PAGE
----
The below interactive map pinpoints all of the top 20 nations, detailing the total installed capacity of each. 

5) The number of annual renewable energy additions in the UK has plummeted

Various reports have warned that the UK’s attractiveness as a destination for investment in renewable energy has been on the decline due to policy changes, and the latest IRENA data seems to be evidence of this notion.

In 2016, the number of new capacity additions reached its lowest level since 2012, with 3,289MW brought online, compared with 5,765MW in 2015. Clearly, the UK Government’s shift of financial support away from clean technologies is having an impact on investors and developers.


6) Hinkley Point C’s expected capacity would beat 20 European nations

The criticism aimed towards the UK’s recent decline in renewable energy support has been extended to the controversial approval of the Hinkley Point C nuclear plant. While IRENA doesn’t consider nuclear a ‘renewable’ energy in its report, the UK Government considers it the go-to low-carbon energy source, and the 3,200MW plant actually has a greater capacity than 20 European countries when it comes to renewable energy generation.

7) If China’s 2016 renewable energy additions were a country, it would rank 8th for overall installed capacity

In what looks set to be a predictable absence from the clean energy table by the US, China has been quick to establish itself as a leader of the renewables revolution. Accountable for more than a quarter of global capacity (545GW), the nation added an additional 64.12GW of new capacity in 2016. This new capacity alone would rank above Russia’s total as the 8th largest capacity in the world.


8) Ethiopia’s renewables success story

A staggering growth in capacity has seen Ethiopia usurp Egypt, which has also been leapfrogged by South Africa, as Africa’s largest source of renewables capacity. With 99 million inhabitants, Ethiopia remains one of the poorest nations in the world, but total renewable energy capacity in the country jumped from 2,307MW in 2015 to 4,188 MW in 2016 with the nation accounting for more than 10% of the continents total generation capacity.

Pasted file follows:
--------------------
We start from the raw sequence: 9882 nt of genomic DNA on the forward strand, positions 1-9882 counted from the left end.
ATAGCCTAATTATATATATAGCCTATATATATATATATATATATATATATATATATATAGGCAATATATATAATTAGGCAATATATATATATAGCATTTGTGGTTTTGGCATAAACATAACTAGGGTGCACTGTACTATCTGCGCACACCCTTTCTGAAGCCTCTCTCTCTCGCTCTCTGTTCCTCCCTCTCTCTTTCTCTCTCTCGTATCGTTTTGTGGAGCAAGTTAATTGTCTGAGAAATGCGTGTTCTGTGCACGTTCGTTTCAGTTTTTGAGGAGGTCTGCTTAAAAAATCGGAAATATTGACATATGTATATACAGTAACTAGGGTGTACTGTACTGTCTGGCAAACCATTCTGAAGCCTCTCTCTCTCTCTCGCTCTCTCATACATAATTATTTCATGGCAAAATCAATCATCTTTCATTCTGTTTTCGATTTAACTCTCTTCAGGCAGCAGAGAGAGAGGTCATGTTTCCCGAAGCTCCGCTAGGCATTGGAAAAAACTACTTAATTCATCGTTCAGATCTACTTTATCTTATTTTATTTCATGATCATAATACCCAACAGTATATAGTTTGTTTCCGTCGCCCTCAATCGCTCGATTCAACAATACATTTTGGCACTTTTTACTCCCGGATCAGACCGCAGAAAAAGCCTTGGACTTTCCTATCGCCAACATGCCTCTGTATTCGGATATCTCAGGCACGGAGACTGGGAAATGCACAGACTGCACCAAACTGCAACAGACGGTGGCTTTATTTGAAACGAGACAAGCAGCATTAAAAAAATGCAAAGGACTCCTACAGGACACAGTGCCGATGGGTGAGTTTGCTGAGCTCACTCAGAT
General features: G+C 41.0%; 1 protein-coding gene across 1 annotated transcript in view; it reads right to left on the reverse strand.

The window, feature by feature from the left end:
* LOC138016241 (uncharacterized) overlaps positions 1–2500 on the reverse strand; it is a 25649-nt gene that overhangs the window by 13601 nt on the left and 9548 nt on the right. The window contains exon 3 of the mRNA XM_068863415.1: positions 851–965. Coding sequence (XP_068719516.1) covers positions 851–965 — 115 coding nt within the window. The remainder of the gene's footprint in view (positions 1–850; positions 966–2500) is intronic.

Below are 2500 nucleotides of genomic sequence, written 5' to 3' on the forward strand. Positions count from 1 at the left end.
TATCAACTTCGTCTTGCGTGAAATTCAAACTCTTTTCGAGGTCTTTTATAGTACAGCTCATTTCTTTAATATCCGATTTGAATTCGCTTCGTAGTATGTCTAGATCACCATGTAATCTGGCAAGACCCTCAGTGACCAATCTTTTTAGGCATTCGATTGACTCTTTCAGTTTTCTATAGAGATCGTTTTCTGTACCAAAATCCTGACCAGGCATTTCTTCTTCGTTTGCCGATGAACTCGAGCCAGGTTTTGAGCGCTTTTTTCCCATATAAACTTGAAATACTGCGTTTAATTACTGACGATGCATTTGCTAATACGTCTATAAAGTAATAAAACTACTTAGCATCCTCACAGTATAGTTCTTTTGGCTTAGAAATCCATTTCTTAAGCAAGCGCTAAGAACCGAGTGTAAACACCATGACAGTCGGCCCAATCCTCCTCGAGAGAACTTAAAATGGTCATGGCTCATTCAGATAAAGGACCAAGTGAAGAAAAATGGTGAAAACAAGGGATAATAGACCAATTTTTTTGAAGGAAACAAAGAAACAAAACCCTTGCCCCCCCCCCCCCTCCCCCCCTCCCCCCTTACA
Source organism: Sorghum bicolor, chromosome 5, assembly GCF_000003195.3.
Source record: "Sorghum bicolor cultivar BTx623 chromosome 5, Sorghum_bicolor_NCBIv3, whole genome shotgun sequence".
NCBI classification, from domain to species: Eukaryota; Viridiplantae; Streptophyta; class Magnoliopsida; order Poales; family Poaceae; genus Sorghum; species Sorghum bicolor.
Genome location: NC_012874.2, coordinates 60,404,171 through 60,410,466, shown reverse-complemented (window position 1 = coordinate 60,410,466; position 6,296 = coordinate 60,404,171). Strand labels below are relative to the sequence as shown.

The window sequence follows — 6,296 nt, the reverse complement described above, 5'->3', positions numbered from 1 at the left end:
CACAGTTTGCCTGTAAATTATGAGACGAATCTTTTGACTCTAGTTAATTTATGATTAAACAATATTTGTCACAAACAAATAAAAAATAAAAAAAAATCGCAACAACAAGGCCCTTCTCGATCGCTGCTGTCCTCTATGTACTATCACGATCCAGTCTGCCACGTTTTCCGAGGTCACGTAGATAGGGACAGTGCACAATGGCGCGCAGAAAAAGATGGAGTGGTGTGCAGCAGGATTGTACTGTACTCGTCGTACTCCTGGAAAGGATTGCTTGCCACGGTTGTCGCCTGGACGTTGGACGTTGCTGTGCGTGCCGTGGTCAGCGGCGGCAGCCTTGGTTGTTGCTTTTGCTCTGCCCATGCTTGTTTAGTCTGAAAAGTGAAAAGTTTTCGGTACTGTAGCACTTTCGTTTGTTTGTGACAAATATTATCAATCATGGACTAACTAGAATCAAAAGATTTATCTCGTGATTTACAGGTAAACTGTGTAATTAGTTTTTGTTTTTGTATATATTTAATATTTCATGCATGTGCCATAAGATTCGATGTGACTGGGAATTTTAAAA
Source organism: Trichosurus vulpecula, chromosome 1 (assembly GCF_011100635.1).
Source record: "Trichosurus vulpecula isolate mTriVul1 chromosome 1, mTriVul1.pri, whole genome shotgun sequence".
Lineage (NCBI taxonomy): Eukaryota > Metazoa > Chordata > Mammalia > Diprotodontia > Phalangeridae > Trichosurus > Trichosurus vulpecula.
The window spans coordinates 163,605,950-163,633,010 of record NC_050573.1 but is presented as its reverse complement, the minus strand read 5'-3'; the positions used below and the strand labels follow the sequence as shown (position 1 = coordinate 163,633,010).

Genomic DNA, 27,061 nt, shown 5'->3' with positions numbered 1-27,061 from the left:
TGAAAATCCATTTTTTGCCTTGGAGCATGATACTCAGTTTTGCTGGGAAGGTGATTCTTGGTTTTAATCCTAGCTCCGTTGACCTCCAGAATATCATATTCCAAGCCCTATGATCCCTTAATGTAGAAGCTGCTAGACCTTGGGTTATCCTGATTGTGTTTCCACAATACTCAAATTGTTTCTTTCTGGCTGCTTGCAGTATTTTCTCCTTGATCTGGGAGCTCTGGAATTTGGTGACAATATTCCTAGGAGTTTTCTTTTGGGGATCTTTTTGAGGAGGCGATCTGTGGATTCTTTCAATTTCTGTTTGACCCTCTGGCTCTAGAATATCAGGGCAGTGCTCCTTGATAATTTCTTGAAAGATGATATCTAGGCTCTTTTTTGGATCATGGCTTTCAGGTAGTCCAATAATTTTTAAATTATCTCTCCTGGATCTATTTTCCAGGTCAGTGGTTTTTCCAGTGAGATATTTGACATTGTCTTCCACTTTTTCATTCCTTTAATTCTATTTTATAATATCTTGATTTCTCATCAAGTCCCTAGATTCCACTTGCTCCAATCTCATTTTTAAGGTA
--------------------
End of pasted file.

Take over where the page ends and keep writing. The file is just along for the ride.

Ethiopia was among the most daring signatories of the Paris Agreement, committing to cut carbon emissions by 64% by 2030. The country is already 100% powered by renewable energy, but the Government continues to position clean technology and green innovation as key economic drivers – it has already ploughed billions into hydropower megaprojects and is now gearing up to become the wind power capital of Africa, with its second Growth and Transformation Plan – a five-year strategy to reduce poverty and spur national development – pursuing an increase of wind energy output from 324MW in 2015 to more than 17GW by 2020. 

9) Bioenergy growth has been facilitated by five countries

Bioenergy capacities increased by 9GW in 2016 – the best ever year for growth in bioenergy capacity. However, the 109GW capacity isn’t exactly evenly spread. In total, five nations have amassed a 52% share of the bioenergy market: Germany, India, the US, Brazil and, of course, China.


10) Winds of change are sweeping across Romania

In 2007, Romania had just 3MW of wind capacity capabilities. Fast-forward to 2014 and the country had achieved a tenfold increase. In fact, 2012 saw a 94% increase in the total wind capacity for Romania, which is unlikely to be equalled. This continued growth, coupled with new legislative support for solar PV has seen the country post a 24.8% share of renewables, 0.8% above its target for the Europe 2020 strategy set by the European Commission.

Matt Mace & Luke Nicholls